* Pre Process: Determine the brightness of the result.
* Pixel Blending: Blend the color properties of pairs of pixels.
* Post Process: Adjust the amount of color saturation enhancement.

The Pre Process is optional, usually enabled when blending two images taken using exposure bracketing and usually disabled when blending two images taken using focus bracketing. In exposure bracketing one image will be brighter than the other. In this case you need to adjust the brightness of the pixels before they are blended together. BracketMerge lets you specify this in terms of the initial brightness of the two pixels in a pair. A value is chosen between -0.5 and 1.5. A value of 0.0 indicates brightness equal to the brightness of the darkest of the two pixels. A value of 1.0 indicates brightness equal to the brightness of the brightest of the two pixels. A value of 0.5, as you may be able to guess, indicates brightness half way between the brightness of the two pixels being merged. Values less than 0.0 and greater than 1.0 provide a way to produce a merged image that is either darker than the darkest of the two images or brighter than the brightest of the two images.
This optional pre process used all by its self provides a unique way to adjust the brightness in a photograph. In exposure bracketed images some pairs of pixels will vary quite a bit in brightness from one image to the next. Other pairs of pixels may be darker in both images or lighter in both images. Using this process to adjust pixel brightness will have little effect on pixels in pairs that have nearly the same brightness to begin with. Areas that are dark in both images will remain dark. Areas that are bright in both images will remain bright in the result image. The pixel blending step in the process can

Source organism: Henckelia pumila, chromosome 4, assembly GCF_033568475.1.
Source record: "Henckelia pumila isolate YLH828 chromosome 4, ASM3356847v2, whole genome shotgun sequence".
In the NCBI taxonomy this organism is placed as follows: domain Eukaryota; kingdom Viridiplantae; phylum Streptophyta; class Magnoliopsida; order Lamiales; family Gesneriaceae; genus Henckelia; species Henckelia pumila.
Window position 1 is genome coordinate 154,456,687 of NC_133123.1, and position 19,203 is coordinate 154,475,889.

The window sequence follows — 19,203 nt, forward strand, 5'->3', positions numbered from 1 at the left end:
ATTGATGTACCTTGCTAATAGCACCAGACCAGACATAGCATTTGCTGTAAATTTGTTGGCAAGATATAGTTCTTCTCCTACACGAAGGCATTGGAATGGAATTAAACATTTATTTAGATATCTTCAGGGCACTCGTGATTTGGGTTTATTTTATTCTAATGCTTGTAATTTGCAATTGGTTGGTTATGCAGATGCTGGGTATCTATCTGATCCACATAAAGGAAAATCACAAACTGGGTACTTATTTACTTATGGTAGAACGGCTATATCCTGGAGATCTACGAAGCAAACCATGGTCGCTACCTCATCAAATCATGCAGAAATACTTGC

be set up so that it will always take 0% of pixels from one image and 100% of pixels from the other image. If the brightness adjustment pre process was set up for instance to 1.25, the effect would be to brighten the brightest of the two images. But again, areas that were dark in both input images would remain dark in the result image. The pixels from the darker image are not merged with pixels from the brighter image, rather the difference in brightness between two images is used to control a brightness adjustment of the brighter image alone. Pixel Blending is controlled by specifying a function that determines the proportions of the input pixels to be used in producing a result pixel. For those with an aversion to all things mathematical there is no need to worry. The specification of this function is performed with a nice friendly graphical interface. A small set of slider widgets is used to affect a graph that represents the blending proportions.

The red/blue graph you see here represents the proportions that will be used when blending a pair of pixels. You see the terms "Base Image" and "Merge Image". This is the way that BracketMerge identifies the two images being blended. Here is how to interpret the meaning of the graph. Values were associated with every pixel of the two input images. The values associated with each pixel in a pixel pair determine a point along the horizontal axis. If the values for a pair of pixels are the same the proportions used to blend the pixels will be taken from the center of the graph. In this case it is a little hard to know what that is. Since the "Blending Function X Offset" and "Blending Function Y Offset" are set to 0 I can tell you that the graph is calling for blending proportions of 50% and 50%. In the case where the value associated with the "Base Image" pixel is larger than the value associated with the "Merge Image" pixel a greater and greater proportion of the "Base Image" pixel is used.

The license of this software is Free Trial Software, the price is $39.00, you can free download and get a free trial.